Eric Knight

25 February 2013 – One of the most important challenges in tackling climate change is to change human behaviour. It’s also the most effective, says Eric Knight, author of a recent book, Reframe, How to solve the world’s trickiest problems. Next Wednesday, 6 March, he will address the Green Cities 2013 conference in Sydney on findings from his work. Following is a sample of his views.

The recent string of record hot temperatures has left its mark on our natural landscape, burning through thousands of acres of bush, hundreds of homes, killing livestock and, tragically, one human life. But the fires aren’t the only way the heat has had an environmental impact. The nation’s airconditioning systems also have been in overdrive.

Australia has a mixed relationship when it comes to thinking about energy consumption and energy efficiency. The pink batts fiasco turned many people off and the economic benefit from installing energy efficiency technologies can be hard sell. It’s about spending money now to save money in the future. It’s a complicated message.

Having said that, it’s important we get it right. In 2012, about 20 per cent of Australia’s total energy use came from commercial and residential use.

That includes electricity we consumed in our homes and offices – from turning on the lights, running digital devices, switching on the air conditioning in summer and heating in winter.

That has an environmental impact – as well as an economic one. When we talk about the pain of rising electricity prices, the costs to commercial and residential property are the most direct hit.

The most common response for people looking to go green is to try renewable energy. There has been strong uptake of solar panel and solar hot water systems in recent years, closely aligned with a generous government subsidy.

That’s only part of the solution. Energy efficiency is a bigger opportunity because baseline consumption is on the rise. That’s as much to do with hot weather as it is with living in a digital world. Data storage and charging connected devices takes a lot of puff.

When it comes to building design, Australia does a pretty good job. In the 2012 Global Real Estate Sustainability Benchmark Report, Australian real estate companies ranked highly on the uptake of Green Star ratings. Green Star ratings are awarded to buildings which meet various criteria including energy and water consumption, land use, management and emissions.

But building the technologies is the easy bit.

Harder is how to change human behaviour so these technologies

are used in the right way.

In a recent paper published by Nils Kok and his colleagues from the University of California, Berkeley, Kok showed that human behaviour did more to drive environmental outcomes than techno-wizardry inside green buildings. He studied 5000 commercial buildings in California, with a detailed database covering building vintage, property contract incentives and energy consumption.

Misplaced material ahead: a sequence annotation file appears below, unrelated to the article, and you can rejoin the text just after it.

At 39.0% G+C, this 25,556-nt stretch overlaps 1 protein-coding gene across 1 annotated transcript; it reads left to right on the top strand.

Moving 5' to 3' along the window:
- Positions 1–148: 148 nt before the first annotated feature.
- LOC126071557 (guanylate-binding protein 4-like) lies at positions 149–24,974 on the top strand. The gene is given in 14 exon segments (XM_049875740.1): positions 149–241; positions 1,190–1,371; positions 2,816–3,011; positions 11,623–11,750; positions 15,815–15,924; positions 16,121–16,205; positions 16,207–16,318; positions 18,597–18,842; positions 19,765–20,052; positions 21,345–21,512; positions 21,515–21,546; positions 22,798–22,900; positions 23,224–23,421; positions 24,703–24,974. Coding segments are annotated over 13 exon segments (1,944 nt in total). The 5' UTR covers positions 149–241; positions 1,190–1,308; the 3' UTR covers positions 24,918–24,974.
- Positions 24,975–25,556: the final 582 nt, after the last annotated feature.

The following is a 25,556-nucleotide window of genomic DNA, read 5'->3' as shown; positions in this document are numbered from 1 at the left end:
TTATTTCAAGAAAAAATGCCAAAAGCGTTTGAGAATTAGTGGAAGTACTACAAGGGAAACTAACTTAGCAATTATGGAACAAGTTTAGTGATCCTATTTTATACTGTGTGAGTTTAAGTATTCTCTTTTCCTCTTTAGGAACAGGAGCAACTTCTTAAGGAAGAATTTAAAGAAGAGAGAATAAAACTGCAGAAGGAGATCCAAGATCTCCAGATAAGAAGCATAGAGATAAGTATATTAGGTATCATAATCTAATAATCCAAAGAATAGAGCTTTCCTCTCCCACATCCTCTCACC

Contrary to what you might assume, newer buildings did not necessarily consume less electricity. Recent changes to regulation and building codes made some difference, but typically covered only a fraction of overall energy consumption.

Interestingly, Dr Kok found that buildings performed better when they had active managers controlling the temperature controls and working the technology inside the building. For example, they knew the perfect temperature to set inside the shopping centre, rather than leaving it to individual shop owners to dial up and down. They knew how to manage the lighting and trim other costs.

Red means hot energy use

Dr Kok’s message is welcome news for the country’s property managers. But what about people who want to self-manage their own buildings?

Several years ago, Southern California Edison distributed a device to customers to tackle this problem. Rather than feeding customers text messages and email updates, it communicated in a more visual manner.

It glowed red when electricity demand peaked and green when there was a trough. With such a device in the kitchen, a customer could change their behaviour in real time – making decisions about when to run the laundry with concrete information about the state of the electricity grid.

The solution was a striking success and reduced

peak consumption by 40 per cent.

The company’s insight was to correctly characterise the customer’s dilemma. They cared about the environment; they just lacked the tools and feedback loops to make meaningful decisions. Electricity was invisible so something was needed to make the answers tangible.

Tackling eco challenges requires engineering ingenuity.

But it also needs designers who can bring technology to life and engage consumers in a meaningful way.

Too often we are cynical about people’s consumerism and motivations when these are the levers we have to master. This is something the Clean Energy Finance Corporation must bear in mind as it prepares to invest $10 billion in home-grown clean-tech solutions.

Tax dollars may help a company break even in the short term. But long term solutions require for-profit companies to be consumer-oriented in approach and serious about behavioural change, usability and design.

Eric Knight is author of Reframe, How to solve the world’s trickiest problems. He is a Rhodes scholar who has been an economics consultant for the Organisation of Economic Cooperation and Development and the United Nations. His presentation for Green Cities 2013 will be in Sydney on Wednesday 6 March.  Details

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